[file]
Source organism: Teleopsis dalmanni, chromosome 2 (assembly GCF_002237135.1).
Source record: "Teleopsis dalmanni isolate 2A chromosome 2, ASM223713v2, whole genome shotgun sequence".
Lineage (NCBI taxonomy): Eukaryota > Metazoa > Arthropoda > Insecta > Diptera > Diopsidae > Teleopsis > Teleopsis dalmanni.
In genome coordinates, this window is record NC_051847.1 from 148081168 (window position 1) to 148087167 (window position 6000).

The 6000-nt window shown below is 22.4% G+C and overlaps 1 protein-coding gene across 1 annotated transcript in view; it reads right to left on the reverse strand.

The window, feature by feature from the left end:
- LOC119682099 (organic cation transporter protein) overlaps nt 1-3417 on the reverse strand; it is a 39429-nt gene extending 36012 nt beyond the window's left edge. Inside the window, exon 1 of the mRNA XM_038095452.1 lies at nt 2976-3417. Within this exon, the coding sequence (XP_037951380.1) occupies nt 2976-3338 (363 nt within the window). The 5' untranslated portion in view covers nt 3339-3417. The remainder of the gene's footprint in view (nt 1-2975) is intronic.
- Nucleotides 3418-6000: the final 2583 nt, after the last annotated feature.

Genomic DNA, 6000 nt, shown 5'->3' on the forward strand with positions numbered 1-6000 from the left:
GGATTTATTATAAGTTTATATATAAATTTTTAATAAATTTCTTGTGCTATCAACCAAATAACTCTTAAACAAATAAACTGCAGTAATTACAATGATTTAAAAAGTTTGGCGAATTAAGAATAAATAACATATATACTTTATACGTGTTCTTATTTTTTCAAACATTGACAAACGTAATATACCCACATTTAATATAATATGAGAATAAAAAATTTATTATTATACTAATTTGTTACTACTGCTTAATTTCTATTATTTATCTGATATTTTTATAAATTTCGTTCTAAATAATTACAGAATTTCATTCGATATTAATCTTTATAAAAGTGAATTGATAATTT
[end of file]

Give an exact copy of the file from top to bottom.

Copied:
Source organism: Teleopsis dalmanni, chromosome 2 (assembly GCF_002237135.1).
Source record: "Teleopsis dalmanni isolate 2A chromosome 2, ASM223713v2, whole genome shotgun sequence".
Lineage (NCBI taxonomy): Eukaryota > Metazoa > Arthropoda > Insecta > Diptera > Diopsidae > Teleopsis > Teleopsis dalmanni.
In genome coordinates, this window is record NC_051847.1 from 148081168 (window position 1) to 148087167 (window position 6000).

The 6000-nt window shown below is 22.4% G+C and overlaps 1 protein-coding gene across 1 annotated transcript in view; it reads right to left on the reverse strand.

The window, feature by feature from the left end:
- LOC119682099 (organic cation transporter protein) overlaps nt 1-3417 on the reverse strand; it is a 39429-nt gene extending 36012 nt beyond the window's left edge. Inside the window, exon 1 of the mRNA XM_038095452.1 lies at nt 2976-3417. Within this exon, the coding sequence (XP_037951380.1) occupies nt 2976-3338 (363 nt within the window). The 5' untranslated portion in view covers nt 3339-3417. The remainder of the gene's footprint in view (nt 1-2975) is intronic.
- Nucleotides 3418-6000: the final 2583 nt, after the last annotated feature.

Genomic DNA, 6000 nt, shown 5'->3' on the forward strand with positions numbered 1-6000 from the left:
GGATTTATTATAAGTTTATATATAAATTTTTAATAAATTTCTTGTGCTATCAACCAAATAACTCTTAAACAAATAAACTGCAGTAATTACAATGATTTAAAAAGTTTGGCGAATTAAGAATAAATAACATATATACTTTATACGTGTTCTTATTTTTTCAAACATTGACAAACGTAATATACCCACATTTAATATAATATGAGAATAAAAAATTTATTATTATACTAATTTGTTACTACTGCTTAATTTCTATTATTTATCTGATATTTTTATAAATTTCGTTCTAAATAATTACAGAATTTCATTCGATATTAATCTTTATAAAAGTGAATTGATAATTT